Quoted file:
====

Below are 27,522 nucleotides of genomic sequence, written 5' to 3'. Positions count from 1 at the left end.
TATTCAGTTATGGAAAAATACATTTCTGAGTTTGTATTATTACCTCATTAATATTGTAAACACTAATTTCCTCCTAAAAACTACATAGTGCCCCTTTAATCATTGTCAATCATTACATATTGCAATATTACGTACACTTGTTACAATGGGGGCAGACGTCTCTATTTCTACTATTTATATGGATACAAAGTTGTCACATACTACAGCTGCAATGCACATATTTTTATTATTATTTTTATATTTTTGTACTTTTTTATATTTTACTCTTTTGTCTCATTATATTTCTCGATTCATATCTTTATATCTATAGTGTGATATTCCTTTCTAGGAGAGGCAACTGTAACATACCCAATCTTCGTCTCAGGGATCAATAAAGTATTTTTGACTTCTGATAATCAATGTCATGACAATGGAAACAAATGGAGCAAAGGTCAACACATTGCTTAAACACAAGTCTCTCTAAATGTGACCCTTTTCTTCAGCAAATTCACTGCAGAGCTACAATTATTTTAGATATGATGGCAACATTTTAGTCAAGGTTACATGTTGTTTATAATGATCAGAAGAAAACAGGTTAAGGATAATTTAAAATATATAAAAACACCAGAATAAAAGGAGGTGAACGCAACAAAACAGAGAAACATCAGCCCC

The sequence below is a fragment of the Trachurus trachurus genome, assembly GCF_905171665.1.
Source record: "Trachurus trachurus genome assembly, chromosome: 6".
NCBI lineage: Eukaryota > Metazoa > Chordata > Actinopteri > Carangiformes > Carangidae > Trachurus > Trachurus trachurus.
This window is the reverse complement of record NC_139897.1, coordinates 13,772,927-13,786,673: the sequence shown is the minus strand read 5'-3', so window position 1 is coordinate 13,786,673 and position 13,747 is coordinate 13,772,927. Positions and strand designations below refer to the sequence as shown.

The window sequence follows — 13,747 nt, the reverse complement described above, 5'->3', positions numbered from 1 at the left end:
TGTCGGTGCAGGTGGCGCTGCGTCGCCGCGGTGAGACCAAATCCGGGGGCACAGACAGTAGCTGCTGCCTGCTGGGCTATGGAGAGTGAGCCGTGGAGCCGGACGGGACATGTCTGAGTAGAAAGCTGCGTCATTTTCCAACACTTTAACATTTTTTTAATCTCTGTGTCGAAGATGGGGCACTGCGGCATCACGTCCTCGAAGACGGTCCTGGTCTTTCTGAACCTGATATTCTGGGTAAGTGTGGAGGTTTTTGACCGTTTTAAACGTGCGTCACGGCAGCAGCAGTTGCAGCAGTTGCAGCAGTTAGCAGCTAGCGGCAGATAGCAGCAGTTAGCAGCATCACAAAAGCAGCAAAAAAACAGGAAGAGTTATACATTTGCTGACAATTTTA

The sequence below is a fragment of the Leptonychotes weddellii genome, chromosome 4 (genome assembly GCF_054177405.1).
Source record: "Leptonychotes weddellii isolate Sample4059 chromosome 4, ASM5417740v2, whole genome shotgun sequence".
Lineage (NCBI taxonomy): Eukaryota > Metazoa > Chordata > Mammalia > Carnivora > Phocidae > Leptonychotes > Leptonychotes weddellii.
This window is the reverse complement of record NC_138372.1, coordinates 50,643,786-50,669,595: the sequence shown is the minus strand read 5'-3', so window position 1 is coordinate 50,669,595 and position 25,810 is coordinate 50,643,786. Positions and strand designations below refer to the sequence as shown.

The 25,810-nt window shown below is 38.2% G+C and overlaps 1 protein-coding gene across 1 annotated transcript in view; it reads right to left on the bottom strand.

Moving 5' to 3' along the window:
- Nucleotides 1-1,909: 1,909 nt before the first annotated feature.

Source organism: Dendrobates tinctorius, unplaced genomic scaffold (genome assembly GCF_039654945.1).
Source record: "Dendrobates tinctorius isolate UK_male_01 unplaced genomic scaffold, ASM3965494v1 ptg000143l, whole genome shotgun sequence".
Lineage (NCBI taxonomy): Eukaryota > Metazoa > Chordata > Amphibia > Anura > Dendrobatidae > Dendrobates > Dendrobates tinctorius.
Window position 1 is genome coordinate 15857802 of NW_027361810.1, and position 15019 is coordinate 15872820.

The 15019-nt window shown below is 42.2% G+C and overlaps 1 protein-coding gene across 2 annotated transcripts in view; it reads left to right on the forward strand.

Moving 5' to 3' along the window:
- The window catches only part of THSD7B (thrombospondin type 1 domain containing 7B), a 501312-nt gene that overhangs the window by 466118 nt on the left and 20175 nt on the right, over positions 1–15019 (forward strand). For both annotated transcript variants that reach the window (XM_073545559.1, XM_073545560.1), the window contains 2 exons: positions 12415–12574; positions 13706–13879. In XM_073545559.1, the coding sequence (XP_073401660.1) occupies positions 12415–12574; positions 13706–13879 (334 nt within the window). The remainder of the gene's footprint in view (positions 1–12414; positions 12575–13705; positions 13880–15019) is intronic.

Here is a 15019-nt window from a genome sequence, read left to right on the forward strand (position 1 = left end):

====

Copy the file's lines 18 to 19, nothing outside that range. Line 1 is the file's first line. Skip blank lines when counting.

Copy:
Lineage (NCBI taxonomy): Eukaryota > Metazoa > Chordata > Amphibia > Anura > Dendrobatidae > Dendrobates > Dendrobates tinctorius.
Window position 1 is genome coordinate 15857802 of NW_027361810.1, and position 15019 is coordinate 15872820.